I wrote a post, and you (insert liked or hated) it
Last week I wrote a post suggesting a social media service provider should possess marketing acumen.
While I stand behind that, I thought it interesting that several people pointed out that all marketing types aren’t suited for social media. On this point I agree. So I’d like to dive a bit deeper and share more of my thoughts, fwiw.
I stumbled upon this quote from Scott Monty, who heads Ford’s SM program, and thought it relevant:
“Let’s not kid ourselves. Using social media as part of your marketing mix is far more than recruiting some über-connected individual who can bring attention to your brand. It starts with crafting a strategy and understanding what your business objectives are. And it means never, ever taking your eye off the customer and doing what matters – providing value to them. After all, isn’t that what you’re in business for?”
Two points I zeroed in on: 1) That social media is part of marketing and 2) There are skill sets required beyond the ability to amass followers.
So, if it’s a marketing program, doesn’t it make sense to have a person with some marketing background head the program? Or, at the very least contain the overall program within the marketing department?
Once upon a time ….
“Interactive” agencies were born – from a need. I remember those times well, and (as a marketing leader) it was a hassle to hire two separate agencies for what – IMO – needed to be integrated efforts.
I had each whispering their specific agenda into my ear, albeit with good intentions, but their viewpoint was decidedly one-sided. They weren’t thinking around the sum total of all efforts/programs. My job was to look at the bigger picture: The overarching strategy, how these executables supported my company’s strategic imperatives, and how I benchmark and measure each.
I was caught in a tug-o-war between experts in their particular, specific fields. Not that there’s anything wrong with that. I needed experts. However, if the web shop had more “traditional” brand strategy experience (and appreciated its magnitude), or my agency had web capabilities it would have made my life easier.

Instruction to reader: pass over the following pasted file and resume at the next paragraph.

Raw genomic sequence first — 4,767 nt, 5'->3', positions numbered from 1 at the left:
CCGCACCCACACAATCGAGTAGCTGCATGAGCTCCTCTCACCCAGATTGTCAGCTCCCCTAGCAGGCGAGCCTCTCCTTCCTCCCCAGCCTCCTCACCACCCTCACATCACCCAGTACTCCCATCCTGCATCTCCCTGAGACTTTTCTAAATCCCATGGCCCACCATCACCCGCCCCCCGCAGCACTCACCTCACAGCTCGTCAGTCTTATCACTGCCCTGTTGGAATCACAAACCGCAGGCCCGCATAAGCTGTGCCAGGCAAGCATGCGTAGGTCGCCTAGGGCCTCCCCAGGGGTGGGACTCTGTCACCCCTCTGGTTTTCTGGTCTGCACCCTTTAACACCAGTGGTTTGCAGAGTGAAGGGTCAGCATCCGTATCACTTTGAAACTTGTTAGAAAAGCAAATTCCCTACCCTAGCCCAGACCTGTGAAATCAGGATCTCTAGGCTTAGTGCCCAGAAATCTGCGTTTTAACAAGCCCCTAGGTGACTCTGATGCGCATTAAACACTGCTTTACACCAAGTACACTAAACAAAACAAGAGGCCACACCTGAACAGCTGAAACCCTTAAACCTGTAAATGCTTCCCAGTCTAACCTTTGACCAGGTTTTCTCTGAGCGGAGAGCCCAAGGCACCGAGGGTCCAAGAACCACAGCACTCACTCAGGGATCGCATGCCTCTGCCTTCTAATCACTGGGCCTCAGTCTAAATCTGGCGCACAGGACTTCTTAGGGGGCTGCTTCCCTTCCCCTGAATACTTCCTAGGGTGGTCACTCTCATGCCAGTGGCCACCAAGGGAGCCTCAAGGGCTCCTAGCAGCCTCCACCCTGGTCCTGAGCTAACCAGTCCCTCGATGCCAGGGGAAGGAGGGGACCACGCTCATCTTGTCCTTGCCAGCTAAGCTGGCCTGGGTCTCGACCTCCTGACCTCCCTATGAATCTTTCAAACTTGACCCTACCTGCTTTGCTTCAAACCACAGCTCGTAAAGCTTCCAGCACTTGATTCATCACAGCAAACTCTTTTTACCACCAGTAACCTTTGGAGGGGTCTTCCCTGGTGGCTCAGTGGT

Fast forward to smart “traditional” agencies that, foreseeing the coming paradigm shift, staffed up with the specialized talent (creative, strategic and techie) to offer all services under one roof. (Can you imagine any agency now failing to offer web development?)
Now, while a plethora of specialty shops (agencies or consultants) exist, be it by industry- or discipline-specific, for the most part the great divide of “traditional” vs. interactive is arguably lessened.
See where I’m going?
No matter the offering (creative services, social media, product development, user experience, etc.) a strategic roadmap must exist.
If social media consultants/agencies lack the depth to understand how to build their engagement roadmap around a company’s specific brand, positioning (and other) strategic requirements and know how to measure results against business objectives, how can the company possibly execute successfully and without diluting brand?
I’m not talking about contrived or canned conversation. I’m talking about engaging in a manner that is consistent with the brand, be it in tactic, tone or voice.
We can rebuild it
I agree that marketers don’t automatically or necessarily have the chops to execute against social media initiatives. Having said that, smart social media consultants/agencies that lack “traditional” marketing experience will be wise to take a page from the history books and staff up (or partner) with marketing types in order to offer a deeper, more well-rounded set of offerings.
Note: IMHO, while they’re at it they’d be wise to bring in folks that understand how the move toward the semantic web could shift things to best position themselves for where the puck will be, as opposed to where it is now.
My bet is, as this happens and these new bundled service offerings evolve and then become main stream, we will lose the term “social media”. But that’s another post.
Another point was raised regarding programs, trainings or seminars on social media. I was not referring to programs that teach about social media concepts, tools, how-to’s, etc. Rather, I was speaking of firms or consultants paid for services provided.
p.s. Wow, long post. I feel like Rob Hahn, except a girl and not as smart.